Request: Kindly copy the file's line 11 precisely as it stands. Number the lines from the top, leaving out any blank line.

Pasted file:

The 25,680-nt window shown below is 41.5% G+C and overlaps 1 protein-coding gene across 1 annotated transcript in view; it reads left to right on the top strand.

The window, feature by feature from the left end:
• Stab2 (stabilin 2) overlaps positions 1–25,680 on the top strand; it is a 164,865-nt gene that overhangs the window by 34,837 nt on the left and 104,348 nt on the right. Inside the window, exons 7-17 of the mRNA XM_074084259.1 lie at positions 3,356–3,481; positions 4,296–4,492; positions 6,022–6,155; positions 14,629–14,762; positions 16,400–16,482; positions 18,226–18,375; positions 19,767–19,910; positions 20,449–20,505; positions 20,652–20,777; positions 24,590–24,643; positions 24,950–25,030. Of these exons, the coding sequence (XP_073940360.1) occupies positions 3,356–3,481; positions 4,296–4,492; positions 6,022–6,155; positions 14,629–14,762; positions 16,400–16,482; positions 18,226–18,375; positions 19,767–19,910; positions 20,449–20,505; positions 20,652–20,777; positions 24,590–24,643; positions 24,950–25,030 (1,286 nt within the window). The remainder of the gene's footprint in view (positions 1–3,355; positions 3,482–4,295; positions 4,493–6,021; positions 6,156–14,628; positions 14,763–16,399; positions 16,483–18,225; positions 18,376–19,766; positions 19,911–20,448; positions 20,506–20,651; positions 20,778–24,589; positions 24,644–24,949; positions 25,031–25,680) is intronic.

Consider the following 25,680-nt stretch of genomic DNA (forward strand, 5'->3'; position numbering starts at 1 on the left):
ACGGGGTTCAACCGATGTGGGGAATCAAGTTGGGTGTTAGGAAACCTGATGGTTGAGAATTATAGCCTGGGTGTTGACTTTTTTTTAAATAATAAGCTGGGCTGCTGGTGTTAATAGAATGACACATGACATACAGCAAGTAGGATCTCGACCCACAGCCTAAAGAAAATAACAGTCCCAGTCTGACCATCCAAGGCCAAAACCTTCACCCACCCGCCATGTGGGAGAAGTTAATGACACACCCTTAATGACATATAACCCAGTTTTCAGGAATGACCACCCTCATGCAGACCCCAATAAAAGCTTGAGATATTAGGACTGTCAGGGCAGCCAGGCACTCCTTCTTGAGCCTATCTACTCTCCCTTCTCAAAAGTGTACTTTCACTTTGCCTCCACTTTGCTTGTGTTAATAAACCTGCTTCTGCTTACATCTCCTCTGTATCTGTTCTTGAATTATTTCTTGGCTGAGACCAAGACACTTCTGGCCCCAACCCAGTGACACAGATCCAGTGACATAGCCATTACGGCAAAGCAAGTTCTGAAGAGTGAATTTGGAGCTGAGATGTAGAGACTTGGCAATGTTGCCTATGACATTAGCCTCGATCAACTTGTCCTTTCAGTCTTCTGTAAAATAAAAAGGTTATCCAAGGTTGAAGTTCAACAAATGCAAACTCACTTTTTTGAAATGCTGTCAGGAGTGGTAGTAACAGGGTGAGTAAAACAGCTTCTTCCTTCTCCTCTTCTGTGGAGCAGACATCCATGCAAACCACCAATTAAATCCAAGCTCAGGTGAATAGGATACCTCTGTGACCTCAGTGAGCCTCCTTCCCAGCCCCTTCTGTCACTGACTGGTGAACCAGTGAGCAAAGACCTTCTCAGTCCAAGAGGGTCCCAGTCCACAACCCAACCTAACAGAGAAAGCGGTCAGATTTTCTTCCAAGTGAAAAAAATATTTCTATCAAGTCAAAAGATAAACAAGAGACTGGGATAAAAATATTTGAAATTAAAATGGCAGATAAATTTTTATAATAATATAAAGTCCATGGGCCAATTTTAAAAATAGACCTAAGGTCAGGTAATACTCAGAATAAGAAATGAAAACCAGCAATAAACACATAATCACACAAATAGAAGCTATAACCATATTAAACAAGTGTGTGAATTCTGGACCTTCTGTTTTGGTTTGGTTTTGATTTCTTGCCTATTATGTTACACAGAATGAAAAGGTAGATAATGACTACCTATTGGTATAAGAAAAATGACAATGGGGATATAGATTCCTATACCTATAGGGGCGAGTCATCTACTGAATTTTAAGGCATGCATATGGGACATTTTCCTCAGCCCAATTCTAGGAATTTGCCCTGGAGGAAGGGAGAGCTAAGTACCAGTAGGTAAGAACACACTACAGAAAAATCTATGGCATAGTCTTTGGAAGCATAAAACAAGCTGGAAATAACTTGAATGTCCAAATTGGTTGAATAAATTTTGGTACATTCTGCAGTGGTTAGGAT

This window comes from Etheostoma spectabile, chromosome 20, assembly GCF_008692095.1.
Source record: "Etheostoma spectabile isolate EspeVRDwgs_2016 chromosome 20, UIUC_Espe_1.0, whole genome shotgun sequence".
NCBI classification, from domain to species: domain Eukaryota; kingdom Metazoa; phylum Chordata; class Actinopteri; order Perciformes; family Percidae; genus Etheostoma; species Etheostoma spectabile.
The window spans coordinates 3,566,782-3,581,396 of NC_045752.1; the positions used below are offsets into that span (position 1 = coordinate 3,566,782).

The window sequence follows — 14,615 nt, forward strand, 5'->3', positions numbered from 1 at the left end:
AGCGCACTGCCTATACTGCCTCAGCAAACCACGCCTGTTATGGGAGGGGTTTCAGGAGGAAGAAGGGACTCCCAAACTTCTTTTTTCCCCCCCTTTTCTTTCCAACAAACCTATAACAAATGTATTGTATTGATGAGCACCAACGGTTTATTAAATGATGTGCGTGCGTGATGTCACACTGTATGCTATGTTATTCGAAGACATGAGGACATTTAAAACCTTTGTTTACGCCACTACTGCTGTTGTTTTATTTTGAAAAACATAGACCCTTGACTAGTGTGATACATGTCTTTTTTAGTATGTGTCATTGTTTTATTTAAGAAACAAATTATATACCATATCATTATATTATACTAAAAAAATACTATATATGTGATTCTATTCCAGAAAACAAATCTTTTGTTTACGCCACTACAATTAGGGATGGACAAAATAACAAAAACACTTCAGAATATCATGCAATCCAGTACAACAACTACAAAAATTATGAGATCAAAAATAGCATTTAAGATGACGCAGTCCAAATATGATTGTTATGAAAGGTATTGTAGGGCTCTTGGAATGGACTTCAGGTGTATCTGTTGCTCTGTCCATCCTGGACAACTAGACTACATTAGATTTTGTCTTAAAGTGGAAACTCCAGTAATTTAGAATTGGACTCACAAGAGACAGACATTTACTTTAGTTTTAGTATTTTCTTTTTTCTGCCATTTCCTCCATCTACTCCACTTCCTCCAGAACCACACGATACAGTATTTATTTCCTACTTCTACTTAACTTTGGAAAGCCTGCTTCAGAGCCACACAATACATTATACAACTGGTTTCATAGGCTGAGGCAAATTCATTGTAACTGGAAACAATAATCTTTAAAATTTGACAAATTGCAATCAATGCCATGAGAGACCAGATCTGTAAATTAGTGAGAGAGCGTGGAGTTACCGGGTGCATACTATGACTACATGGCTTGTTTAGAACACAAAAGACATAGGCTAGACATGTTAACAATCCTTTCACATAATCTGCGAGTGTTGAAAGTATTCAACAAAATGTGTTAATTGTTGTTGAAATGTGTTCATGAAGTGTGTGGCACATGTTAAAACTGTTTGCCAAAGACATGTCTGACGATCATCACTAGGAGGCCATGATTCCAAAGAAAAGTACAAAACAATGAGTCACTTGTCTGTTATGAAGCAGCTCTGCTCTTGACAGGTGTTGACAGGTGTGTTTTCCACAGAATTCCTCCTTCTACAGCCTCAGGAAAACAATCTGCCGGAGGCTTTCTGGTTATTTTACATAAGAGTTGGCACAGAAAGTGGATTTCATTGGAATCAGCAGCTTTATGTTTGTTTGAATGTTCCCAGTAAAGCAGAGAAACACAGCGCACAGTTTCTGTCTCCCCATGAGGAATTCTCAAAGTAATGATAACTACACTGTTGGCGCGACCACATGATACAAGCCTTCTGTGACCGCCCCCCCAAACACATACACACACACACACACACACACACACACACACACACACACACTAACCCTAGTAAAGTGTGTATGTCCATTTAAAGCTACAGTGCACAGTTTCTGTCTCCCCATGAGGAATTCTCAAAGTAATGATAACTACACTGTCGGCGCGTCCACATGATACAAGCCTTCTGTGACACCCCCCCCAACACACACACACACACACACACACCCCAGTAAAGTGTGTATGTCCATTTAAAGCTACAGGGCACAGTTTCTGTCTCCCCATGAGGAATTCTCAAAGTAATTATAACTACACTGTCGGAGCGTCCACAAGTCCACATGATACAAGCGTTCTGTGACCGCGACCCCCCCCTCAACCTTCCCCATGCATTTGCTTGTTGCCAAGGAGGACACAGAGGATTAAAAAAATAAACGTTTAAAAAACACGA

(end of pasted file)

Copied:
AGCGCACTGCCTATACTGCCTCAGCAAACCACGCCTGTTATGGGAGGGGTTTCAGGAGGAAGAAGGGACTCCCAAACTTCTTTTTTCCCCCCCTTTTCTTTCCAACAAACCTATAACAAATGTATTGTATTGATGAGCACCAACGGTTTATTAAATGATGTGCGTGCGTGATGTCACACTGTATGCTATGTTATTCGAAGACATGAGGACATTTAAAACCTTTGTTTACGCCACTACTGCTGTTGTTTTATTTTGAAAAACATAGACCCTTGACTAGTGTGATACATGTCTTTTTTAGTATGTGTCATTGTTTTATTTAAGAAACAAATTATATACCATATCATTATATTATACTAAAAAAATACTATATATGTGATTCTATTCCAGAAAACAAATCTTTTGTTTACGCCACTACAATTAGGGATGGACAAAATAACAAAAACACTTCAGAATATCATGCAATCCAGTACAACAACTACAAAAATTATGAGATCAAAAATAGCATTTAAGATGACGCAGTCCAAATATGATTGTTATGAAAGGTATTGTAGGGCTCTTGGAATGGACTTCAGGTGTATCTGTTGCTCTGTCCATCCTGGACAACTAGACTACATTAGATTTTGTCTTAAAGTGGAAACTCCAGTAATTTAGAATTGGACTCACAAGAGACAGACATTTACTTTAGTTTTAGTATTTTCTTTTTTCTGCCATTTCCTCCATCTACTCCACTTCCTCCAGAACCACACGATACAGTATTTATTTCCTACTTCTACTTAACTTTGGAAAGCCTGCTTCAGAGCCACACAATACATTATACAACTGGTTTCATAGGCTGAGGCAAATTCATTGTAACTGGAAACAATAATCTTTAAAATTTGACAAATTGCAATCAATGCCATGAGAGACCAGATCTGTAAATTAGTGAGAGAGCGTGGAGTTACCGGGTGCATACTATGACTACATGGCTTGTTTAGAACACAAAAGACATAGGCTAGACATGTTAACAATCCTTTCACATAATCTGCGAGTGTTGAAAGTATTCAACAAAATGTGTTAATTGTTGTTGAAATGTGTTCATGAAGTGTGTGGCACATGTTAAAACTGTTTGCCAAAGACATGTCTGACGATCATCACTAGGAGGCCATGATTCCAAAGAAAAGTACAAAACAATGAGTCACTTGTCTGTTATGAAGCAGCTCTGCTCTTGACAGGTGTTGACAGGTGTGTTTTCCACAGAATTCCTCCTTCTACAGCCTCAGGAAAACAATCTGCCGGAGGCTTTCTGGTTATTTTACATAAGAGTTGGCACAGAAAGTGGATTTCATTGGAATCAGCAGCTTTATGTTTGTTTGAATGTTCCCAGTAAAGCAGAGAAACACAGCGCACAGTTTCTGTCTCCCCATGAGGAATTCTCAAAGTAATGATAACTACACTGTTGGCGCGACCACATGATACAAGCCTTCTGTGACCGCCCCCCCAAACACATACACACACACACACACACACACACACACACACACACACACACTAACCCTAGTAAAGTGTGTATGTCCATTTAAAGCTACAGTGCACAGTTTCTGTCTCCCCATGAGGAATTCTCAAAGTAATGATAACTACACTGTCGGCGCGTCCACATGATACAAGCCTTCTGTGACACCCCCCCCAACACACACACACACACACACACACCCCAGTAAAGTGTGTATGTCCATTTAAAGCTACAGGGCACAGTTTCTGTCTCCCCATGAGGAATTCTCAAAGTAATTATAACTACACTGTCGGAGCGTCCACAAGTCCACATGATACAAGCGTTCTGTGACCGCGACCCCCCCCTCAACCTTCCCCATGCATTTGCTTGTTGCCAAGGAGGACACAGAGGATTAAAAAAATAAACGTTTAAAAAACACGA